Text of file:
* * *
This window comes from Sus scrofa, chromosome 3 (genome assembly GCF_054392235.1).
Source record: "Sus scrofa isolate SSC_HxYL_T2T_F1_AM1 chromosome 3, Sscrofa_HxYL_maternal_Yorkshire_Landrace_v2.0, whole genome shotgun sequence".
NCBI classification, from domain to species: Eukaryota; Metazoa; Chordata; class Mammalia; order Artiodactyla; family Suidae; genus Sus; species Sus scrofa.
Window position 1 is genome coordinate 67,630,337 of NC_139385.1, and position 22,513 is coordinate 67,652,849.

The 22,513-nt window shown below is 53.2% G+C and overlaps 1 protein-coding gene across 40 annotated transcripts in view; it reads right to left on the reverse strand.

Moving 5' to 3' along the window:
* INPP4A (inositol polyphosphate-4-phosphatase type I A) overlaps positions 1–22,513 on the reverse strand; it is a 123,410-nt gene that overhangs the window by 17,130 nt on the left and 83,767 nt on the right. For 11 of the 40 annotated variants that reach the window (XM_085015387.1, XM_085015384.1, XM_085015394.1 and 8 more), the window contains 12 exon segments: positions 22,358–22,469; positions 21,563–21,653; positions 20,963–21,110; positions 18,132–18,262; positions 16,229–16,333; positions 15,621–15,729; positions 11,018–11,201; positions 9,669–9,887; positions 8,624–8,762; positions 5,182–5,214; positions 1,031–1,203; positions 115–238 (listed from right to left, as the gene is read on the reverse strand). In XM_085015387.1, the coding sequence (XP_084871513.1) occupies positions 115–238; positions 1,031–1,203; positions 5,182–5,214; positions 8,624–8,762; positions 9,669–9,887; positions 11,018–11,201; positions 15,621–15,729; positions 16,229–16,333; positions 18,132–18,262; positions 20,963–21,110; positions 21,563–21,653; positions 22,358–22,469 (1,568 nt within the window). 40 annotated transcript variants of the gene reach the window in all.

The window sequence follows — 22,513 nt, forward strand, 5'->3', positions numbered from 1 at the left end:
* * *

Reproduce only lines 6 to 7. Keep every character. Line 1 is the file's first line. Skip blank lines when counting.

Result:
Moving 5' to 3' along the window:
* INPP4A (inositol polyphosphate-4-phosphatase type I A) overlaps positions 1–22,513 on the reverse strand; it is a 123,410-nt gene that overhangs the window by 17,130 nt on the left and 83,767 nt on the right. For 11 of the 40 annotated variants that reach the window (XM_085015387.1, XM_085015384.1, XM_085015394.1 and 8 more), the window contains 12 exon segments: positions 22,358–22,469; positions 21,563–21,653; positions 20,963–21,110; positions 18,132–18,262; positions 16,229–16,333; positions 15,621–15,729; positions 11,018–11,201; positions 9,669–9,887; positions 8,624–8,762; positions 5,182–5,214; positions 1,031–1,203; positions 115–238 (listed from right to left, as the gene is read on the reverse strand). In XM_085015387.1, the coding sequence (XP_084871513.1) occupies positions 115–238; positions 1,031–1,203; positions 5,182–5,214; positions 8,624–8,762; positions 9,669–9,887; positions 11,018–11,201; positions 15,621–15,729; positions 16,229–16,333; positions 18,132–18,262; positions 20,963–21,110; positions 21,563–21,653; positions 22,358–22,469 (1,568 nt within the window). 40 annotated transcript variants of the gene reach the window in all.